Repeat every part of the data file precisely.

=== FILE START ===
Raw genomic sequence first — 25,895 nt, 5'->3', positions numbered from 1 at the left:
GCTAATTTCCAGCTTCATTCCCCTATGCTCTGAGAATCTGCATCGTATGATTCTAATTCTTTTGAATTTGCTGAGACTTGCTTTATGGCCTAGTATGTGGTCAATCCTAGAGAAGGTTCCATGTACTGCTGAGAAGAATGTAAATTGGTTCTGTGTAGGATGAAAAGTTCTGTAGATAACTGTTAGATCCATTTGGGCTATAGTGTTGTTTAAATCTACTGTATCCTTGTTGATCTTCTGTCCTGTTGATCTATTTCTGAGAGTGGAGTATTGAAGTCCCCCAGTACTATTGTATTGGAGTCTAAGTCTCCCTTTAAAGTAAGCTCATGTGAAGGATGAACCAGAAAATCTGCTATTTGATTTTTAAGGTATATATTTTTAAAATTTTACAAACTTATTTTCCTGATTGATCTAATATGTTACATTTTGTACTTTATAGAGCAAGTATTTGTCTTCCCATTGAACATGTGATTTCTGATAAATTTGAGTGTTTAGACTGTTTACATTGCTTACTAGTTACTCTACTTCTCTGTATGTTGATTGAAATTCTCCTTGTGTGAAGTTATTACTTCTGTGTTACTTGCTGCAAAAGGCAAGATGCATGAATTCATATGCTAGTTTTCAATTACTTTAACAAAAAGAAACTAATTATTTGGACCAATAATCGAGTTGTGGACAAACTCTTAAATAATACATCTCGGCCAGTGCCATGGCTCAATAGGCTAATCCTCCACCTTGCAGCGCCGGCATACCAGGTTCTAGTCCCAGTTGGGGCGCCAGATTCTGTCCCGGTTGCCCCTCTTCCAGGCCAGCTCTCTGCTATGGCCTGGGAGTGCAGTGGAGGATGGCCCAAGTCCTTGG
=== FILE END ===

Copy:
Raw genomic sequence first — 25,895 nt, 5'->3', positions numbered from 1 at the left:
GCTAATTTCCAGCTTCATTCCCCTATGCTCTGAGAATCTGCATCGTATGATTCTAATTCTTTTGAATTTGCTGAGACTTGCTTTATGGCCTAGTATGTGGTCAATCCTAGAGAAGGTTCCATGTACTGCTGAGAAGAATGTAAATTGGTTCTGTGTAGGATGAAAAGTTCTGTAGATAACTGTTAGATCCATTTGGGCTATAGTGTTGTTTAAATCTACTGTATCCTTGTTGATCTTCTGTCCTGTTGATCTATTTCTGAGAGTGGAGTATTGAAGTCCCCCAGTACTATTGTATTGGAGTCTAAGTCTCCCTTTAAAGTAAGCTCATGTGAAGGATGAACCAGAAAATCTGCTATTTGATTTTTAAGGTATATATTTTTAAAATTTTACAAACTTATTTTCCTGATTGATCTAATATGTTACATTTTGTACTTTATAGAGCAAGTATTTGTCTTCCCATTGAACATGTGATTTCTGATAAATTTGAGTGTTTAGACTGTTTACATTGCTTACTAGTTACTCTACTTCTCTGTATGTTGATTGAAATTCTCCTTGTGTGAAGTTATTACTTCTGTGTTACTTGCTGCAAAAGGCAAGATGCATGAATTCATATGCTAGTTTTCAATTACTTTAACAAAAAGAAACTAATTATTTGGACCAATAATCGAGTTGTGGACAAACTCTTAAATAATACATCTCGGCCAGTGCCATGGCTCAATAGGCTAATCCTCCACCTTGCAGCGCCGGCATACCAGGTTCTAGTCCCAGTTGGGGCGCCAGATTCTGTCCCGGTTGCCCCTCTTCCAGGCCAGCTCTCTGCTATGGCCTGGGAGTGCAGTGGAGGATGGCCCAAGTCCTTGG